A meeting of the Arab League last week underscored the new realities. A resolution to condemn the UAE’s move that was presented by Palestinian officials failed to pass. Arab officials, including representatives from the two Gulf monarchies meeting with Israel this week, still repeatedly stress that they are committed to the Arab Peace Initiative and the project of a separate Palestinian state.

“The goal all our Arab countries seek, without exception, is to end the [Israeli] occupation and establish an independent Palestinian state on the 1967 borders with East Jerusalem as its capital,” Arab League Secretary General Ahmed Aboul Gheit said in a statement.

But Palestinians see their neighbors discarding significant leverage in the pursuit of those goals. UAE officials take credit for halting Israeli Prime Minister Benjamin Netanyahu’s plans to annex territory in the West Bank, but Netanyahu and his allies on the Israeli right argue that annexation remains on the table. “First we thought that the United Arab Emirates was the only country that had stabbed us in the back,” a senior Palestinian official in Ramallah told the Jerusalem Post. But now, the official added, they see “how several other Arab countries have betrayed the Palestinian people and the Palestinian issue. This is a black day in the history of the Palestinians and Arabs.”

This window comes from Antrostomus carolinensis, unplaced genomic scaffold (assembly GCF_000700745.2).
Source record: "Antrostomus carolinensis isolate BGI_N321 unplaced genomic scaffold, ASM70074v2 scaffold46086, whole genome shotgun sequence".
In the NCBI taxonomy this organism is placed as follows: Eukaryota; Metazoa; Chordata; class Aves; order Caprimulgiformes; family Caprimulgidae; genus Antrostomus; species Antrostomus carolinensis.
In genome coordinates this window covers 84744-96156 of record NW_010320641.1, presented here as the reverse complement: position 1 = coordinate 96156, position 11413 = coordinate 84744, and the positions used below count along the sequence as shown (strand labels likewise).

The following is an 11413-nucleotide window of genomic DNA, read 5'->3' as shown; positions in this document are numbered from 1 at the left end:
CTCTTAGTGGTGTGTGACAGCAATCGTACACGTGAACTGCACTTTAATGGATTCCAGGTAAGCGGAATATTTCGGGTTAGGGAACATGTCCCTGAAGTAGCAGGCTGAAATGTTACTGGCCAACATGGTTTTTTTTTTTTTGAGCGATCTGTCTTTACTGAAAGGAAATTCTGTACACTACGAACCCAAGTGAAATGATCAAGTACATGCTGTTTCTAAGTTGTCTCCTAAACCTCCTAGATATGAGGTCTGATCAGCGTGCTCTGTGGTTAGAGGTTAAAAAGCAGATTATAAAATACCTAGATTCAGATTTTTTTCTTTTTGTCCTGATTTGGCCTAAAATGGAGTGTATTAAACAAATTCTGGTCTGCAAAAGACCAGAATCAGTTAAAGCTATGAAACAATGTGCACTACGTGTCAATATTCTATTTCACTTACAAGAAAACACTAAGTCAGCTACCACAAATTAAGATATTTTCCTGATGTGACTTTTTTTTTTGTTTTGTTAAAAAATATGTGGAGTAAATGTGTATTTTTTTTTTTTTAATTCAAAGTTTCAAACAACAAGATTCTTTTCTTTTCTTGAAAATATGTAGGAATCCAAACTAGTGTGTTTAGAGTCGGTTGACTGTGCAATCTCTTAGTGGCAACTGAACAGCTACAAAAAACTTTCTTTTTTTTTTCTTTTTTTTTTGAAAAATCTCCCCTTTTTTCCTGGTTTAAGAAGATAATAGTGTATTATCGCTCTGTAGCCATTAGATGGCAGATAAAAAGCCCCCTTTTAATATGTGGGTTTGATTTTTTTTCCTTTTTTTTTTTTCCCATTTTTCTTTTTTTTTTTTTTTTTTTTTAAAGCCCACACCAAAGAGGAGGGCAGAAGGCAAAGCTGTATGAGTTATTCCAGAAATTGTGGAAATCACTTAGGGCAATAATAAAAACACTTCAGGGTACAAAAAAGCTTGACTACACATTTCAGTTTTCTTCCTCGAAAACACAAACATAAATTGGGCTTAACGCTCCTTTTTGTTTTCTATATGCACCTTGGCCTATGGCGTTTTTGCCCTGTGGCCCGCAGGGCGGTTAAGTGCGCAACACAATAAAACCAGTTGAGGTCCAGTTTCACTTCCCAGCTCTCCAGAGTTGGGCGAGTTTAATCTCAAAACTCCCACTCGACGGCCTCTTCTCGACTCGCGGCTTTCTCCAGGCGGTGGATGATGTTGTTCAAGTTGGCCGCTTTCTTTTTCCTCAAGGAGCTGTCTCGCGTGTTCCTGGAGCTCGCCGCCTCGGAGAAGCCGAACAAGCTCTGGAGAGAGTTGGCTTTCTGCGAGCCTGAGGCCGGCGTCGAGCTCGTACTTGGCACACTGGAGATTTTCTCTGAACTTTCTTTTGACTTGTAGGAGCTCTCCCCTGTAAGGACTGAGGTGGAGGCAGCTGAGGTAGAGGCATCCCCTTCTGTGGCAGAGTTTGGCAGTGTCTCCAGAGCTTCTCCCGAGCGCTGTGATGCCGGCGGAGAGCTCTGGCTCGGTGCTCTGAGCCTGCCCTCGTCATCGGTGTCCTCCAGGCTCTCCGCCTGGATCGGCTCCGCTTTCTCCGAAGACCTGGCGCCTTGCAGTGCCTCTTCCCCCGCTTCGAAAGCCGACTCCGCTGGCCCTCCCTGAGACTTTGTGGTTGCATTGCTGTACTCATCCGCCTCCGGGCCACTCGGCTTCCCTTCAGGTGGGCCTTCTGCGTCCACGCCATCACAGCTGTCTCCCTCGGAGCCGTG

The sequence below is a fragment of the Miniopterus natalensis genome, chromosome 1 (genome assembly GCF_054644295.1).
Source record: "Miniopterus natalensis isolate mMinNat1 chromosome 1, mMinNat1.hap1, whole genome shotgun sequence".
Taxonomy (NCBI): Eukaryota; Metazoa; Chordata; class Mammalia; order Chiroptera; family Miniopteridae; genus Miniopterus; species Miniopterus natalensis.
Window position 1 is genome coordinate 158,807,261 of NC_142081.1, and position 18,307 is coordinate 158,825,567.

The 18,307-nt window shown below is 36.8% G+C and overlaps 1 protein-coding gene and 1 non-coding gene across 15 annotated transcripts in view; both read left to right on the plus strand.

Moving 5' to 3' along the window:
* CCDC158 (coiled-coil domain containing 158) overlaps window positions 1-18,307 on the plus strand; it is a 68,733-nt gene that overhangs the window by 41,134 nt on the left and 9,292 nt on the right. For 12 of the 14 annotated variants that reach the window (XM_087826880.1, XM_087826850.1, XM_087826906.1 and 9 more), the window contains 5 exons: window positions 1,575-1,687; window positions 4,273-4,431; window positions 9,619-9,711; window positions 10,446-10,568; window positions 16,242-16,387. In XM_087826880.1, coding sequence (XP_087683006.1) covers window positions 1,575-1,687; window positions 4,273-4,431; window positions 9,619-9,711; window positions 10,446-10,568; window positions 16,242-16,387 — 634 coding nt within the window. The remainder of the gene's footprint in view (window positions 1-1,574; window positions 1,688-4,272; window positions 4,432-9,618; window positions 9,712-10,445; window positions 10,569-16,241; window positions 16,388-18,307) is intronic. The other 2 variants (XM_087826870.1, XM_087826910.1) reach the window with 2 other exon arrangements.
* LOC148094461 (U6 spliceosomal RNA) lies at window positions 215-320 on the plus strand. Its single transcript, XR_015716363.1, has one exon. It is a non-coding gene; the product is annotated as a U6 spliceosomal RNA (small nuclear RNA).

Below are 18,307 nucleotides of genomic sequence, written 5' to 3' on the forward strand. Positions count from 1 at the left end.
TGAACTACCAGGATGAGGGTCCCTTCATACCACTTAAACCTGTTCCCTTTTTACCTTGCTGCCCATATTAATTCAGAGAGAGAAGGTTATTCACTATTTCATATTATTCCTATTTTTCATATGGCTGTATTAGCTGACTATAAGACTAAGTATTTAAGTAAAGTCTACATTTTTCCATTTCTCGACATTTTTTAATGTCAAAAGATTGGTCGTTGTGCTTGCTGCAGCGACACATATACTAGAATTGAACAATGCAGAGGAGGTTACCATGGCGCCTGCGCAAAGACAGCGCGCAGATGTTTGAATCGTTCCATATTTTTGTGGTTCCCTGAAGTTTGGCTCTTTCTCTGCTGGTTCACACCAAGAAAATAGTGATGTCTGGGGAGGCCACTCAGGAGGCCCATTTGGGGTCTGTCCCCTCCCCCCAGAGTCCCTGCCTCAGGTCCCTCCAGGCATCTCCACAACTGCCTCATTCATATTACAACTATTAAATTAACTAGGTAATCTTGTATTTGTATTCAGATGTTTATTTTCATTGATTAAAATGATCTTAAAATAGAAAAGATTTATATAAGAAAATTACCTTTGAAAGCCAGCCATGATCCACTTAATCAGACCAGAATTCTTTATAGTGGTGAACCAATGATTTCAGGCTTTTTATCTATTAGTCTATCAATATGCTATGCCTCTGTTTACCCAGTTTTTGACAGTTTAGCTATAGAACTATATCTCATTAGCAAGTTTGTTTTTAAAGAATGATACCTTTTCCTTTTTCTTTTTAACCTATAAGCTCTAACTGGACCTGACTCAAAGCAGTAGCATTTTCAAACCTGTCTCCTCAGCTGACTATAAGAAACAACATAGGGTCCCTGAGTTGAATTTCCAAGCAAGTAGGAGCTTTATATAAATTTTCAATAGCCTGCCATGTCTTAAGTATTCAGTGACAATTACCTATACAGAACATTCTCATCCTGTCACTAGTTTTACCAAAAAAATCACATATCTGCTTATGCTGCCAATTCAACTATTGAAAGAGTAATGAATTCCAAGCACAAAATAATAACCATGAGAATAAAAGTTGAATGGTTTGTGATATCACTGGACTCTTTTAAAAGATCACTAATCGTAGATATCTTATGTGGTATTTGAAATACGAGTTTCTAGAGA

The Palestinians’ feeling of isolation is not new. For close to two decades, they have watched the facts on the ground shift inexorably against them, as Israel expanded settlements, bulldozed Palestinian homes and steadily set about extending its control over life in the West Bank. Meanwhile, a host of Gulf monarchies cultivated de facto ties with the Israelis, establishing various areas of clandestine cooperation.